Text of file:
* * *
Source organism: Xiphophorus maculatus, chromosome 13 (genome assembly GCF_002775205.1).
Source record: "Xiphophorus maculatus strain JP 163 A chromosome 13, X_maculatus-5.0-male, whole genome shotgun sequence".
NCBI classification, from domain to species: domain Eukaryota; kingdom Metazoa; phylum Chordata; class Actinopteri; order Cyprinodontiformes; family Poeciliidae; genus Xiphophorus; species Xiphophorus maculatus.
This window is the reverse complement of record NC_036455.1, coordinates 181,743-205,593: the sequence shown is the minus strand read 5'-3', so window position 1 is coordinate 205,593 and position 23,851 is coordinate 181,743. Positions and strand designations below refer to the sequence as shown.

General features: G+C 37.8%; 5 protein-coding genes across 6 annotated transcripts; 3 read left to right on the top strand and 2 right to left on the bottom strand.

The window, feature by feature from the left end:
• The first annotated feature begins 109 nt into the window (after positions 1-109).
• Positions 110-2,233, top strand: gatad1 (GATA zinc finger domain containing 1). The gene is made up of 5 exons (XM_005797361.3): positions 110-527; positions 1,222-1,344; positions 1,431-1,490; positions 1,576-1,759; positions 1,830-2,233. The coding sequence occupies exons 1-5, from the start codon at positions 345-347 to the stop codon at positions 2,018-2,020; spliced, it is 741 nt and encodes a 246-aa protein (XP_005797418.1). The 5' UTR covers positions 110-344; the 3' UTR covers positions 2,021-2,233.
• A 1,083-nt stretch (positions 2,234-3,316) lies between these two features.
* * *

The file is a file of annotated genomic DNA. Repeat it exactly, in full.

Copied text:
Source organism: Xiphophorus maculatus, chromosome 13 (genome assembly GCF_002775205.1).
Source record: "Xiphophorus maculatus strain JP 163 A chromosome 13, X_maculatus-5.0-male, whole genome shotgun sequence".
NCBI classification, from domain to species: domain Eukaryota; kingdom Metazoa; phylum Chordata; class Actinopteri; order Cyprinodontiformes; family Poeciliidae; genus Xiphophorus; species Xiphophorus maculatus.
This window is the reverse complement of record NC_036455.1, coordinates 181,743-205,593: the sequence shown is the minus strand read 5'-3', so window position 1 is coordinate 205,593 and position 23,851 is coordinate 181,743. Positions and strand designations below refer to the sequence as shown.

General features: G+C 37.8%; 5 protein-coding genes across 6 annotated transcripts; 3 read left to right on the top strand and 2 right to left on the bottom strand.

The window, feature by feature from the left end:
• The first annotated feature begins 109 nt into the window (after positions 1-109).
• Positions 110-2,233, top strand: gatad1 (GATA zinc finger domain containing 1). The gene is made up of 5 exons (XM_005797361.3): positions 110-527; positions 1,222-1,344; positions 1,431-1,490; positions 1,576-1,759; positions 1,830-2,233. The coding sequence occupies exons 1-5, from the start codon at positions 345-347 to the stop codon at positions 2,018-2,020; spliced, it is 741 nt and encodes a 246-aa protein (XP_005797418.1). The 5' UTR covers positions 110-344; the 3' UTR covers positions 2,021-2,233.
• A 1,083-nt stretch (positions 2,234-3,316) lies between these two features.